Frequently Asked Questions
Q: What’s the difference between a mini board and a regular board?
A: A mini board is about half to two-thirds the size of a regular board. This makes mini boards, or short boards, excellent for small children because they have an easier time pushing off. As children get older, then, a longer board is required to keep up with their changing sense of balance and weight distribution.
Q: What are skateboards typically made of?
A: Skateboards are usually made from multiple materials such as wood and polymers. Usually, the deck of a board will be made of a supple wood such as maple, but have a polymer covering with a grooved pattern. The polymer covering helps with traction and grip, keeping your child firmly balanced on the board itself. The wheels are usually made of a hard polyurethane and come in a range of sizes. Skateboard wheels come at a maximum size of 60mm, making the board great for slow and multi-terrain rides. Finally, the bearings of a skateboard or the apparatus that keeps the wheels connected to the board are made of steel or aluminum. If you want a faster board, aluminum is lightweight, so your speed increases. If you want a sturdier board, then steel is the way to go.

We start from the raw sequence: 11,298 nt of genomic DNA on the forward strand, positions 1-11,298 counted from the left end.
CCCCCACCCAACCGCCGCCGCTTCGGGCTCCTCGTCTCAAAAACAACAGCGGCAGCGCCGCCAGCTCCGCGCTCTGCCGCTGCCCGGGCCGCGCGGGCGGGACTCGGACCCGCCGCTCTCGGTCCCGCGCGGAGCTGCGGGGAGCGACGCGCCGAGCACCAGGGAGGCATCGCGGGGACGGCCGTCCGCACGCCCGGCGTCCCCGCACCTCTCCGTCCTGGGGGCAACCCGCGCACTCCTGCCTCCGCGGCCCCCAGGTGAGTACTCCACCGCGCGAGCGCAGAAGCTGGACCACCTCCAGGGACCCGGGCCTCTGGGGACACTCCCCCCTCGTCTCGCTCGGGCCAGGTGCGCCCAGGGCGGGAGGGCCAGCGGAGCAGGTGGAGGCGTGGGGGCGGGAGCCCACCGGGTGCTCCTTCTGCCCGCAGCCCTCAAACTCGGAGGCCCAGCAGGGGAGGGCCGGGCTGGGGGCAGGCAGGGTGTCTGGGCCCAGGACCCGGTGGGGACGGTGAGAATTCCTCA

Q: Are there certain brands of skateboards that specialize in children’s skateboards?
A: Yes! Many of the brands on this list such as Skatro, Cal 7, and Tiger Boards specialize in skateboards specifically for children.
Q: What are some benefits to children skateboarding?
A: Skateboarding is a fun and engaging way to exercise. Children who skateboard are not only maintaining a healthy amount of exercise, but they are also getting outside in the fresh air. Any activity that engages your child in a physical manner and takes place outside should be encouraged for general health reasons.